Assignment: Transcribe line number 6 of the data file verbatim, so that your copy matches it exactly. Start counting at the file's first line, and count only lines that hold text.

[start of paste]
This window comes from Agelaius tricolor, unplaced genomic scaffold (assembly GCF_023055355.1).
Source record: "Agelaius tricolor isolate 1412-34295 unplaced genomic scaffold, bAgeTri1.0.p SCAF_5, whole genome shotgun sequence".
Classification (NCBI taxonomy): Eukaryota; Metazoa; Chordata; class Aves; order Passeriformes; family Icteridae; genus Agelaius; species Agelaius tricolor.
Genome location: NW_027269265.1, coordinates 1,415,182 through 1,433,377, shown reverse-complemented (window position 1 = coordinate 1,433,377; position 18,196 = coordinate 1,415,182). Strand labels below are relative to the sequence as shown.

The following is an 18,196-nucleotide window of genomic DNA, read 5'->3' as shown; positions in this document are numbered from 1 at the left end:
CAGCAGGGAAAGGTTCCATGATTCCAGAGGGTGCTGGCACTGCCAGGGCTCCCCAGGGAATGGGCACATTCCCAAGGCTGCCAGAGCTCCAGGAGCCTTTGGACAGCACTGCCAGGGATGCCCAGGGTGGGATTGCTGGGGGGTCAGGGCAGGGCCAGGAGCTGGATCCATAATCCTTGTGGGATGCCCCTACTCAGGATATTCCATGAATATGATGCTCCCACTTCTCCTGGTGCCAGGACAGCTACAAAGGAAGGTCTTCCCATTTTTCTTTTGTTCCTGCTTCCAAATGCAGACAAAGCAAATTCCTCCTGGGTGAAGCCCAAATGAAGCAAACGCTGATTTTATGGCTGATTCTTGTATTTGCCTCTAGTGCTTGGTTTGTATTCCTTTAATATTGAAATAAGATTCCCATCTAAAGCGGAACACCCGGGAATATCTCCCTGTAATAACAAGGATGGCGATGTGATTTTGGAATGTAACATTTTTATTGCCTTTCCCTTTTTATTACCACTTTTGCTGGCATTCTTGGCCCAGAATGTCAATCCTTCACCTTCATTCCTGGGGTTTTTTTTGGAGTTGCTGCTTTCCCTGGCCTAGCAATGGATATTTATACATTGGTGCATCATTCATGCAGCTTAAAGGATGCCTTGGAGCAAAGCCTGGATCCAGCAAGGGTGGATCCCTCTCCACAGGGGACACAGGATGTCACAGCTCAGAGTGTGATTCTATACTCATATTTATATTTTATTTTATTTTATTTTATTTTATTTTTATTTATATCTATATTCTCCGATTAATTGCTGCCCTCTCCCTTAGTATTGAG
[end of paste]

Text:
CAGCAGGGAAAGGTTCCATGATTCCAGAGGGTGCTGGCACTGCCAGGGCTCCCCAGGGAATGGGCACATTCCCAAGGCTGCCAGAGCTCCAGGAGCCTTTGGACAGCACTGCCAGGGATGCCCAGGGTGGGATTGCTGGGGGGTCAGGGCAGGGCCAGGAGCTGGATCCATAATCCTTGTGGGATGCCCCTACTCAGGATATTCCATGAATATGATGCTCCCACTTCTCCTGGTGCCAGGACAGCTACAAAGGAAGGTCTTCCCATTTTTCTTTTGTTCCTGCTTCCAAATGCAGACAAAGCAAATTCCTCCTGGGTGAAGCCCAAATGAAGCAAACGCTGATTTTATGGCTGATTCTTGTATTTGCCTCTAGTGCTTGGTTTGTATTCCTTTAATATTGAAATAAGATTCCCATCTAAAGCGGAACACCCGGGAATATCTCCCTGTAATAACAAGGATGGCGATGTGATTTTGGAATGTAACATTTTTATTGCCTTTCCCTTTTTATTACCACTTTTGCTGGCATTCTTGGCCCAGAATGTCAATCCTTCACCTTCATTCCTGGGGTTTTTTTTGGAGTTGCTGCTTTCCCTGGCCTAGCAATGGATATTTATACATTGGTGCATCATTCATGCAGCTTAAAGGATGCCTTGGAGCAAAGCCTGGATCCAGCAAGGGTGGATCCCTCTCCACAGGGGACACAGGATGTCACAGCTCAGAGTGTGATTCTATACTCATATTTATATTTTATTTTATTTTATTTTATTTTATTTTTATTTATATCTATATTCTCCGATTAATTGCTGCCCTCTCCCTTAGTATTGAG